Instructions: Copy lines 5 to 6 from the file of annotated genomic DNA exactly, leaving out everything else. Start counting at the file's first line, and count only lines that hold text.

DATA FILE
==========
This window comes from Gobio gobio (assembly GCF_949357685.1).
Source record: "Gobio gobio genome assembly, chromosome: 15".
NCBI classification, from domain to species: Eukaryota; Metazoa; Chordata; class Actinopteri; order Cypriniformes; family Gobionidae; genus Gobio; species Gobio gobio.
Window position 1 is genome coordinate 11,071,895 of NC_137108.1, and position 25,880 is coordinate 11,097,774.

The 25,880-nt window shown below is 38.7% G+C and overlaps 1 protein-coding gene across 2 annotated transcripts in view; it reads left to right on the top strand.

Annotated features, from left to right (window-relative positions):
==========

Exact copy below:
The 25,880-nt window shown below is 38.7% G+C and overlaps 1 protein-coding gene across 2 annotated transcripts in view; it reads left to right on the top strand.

Annotated features, from left to right (window-relative positions):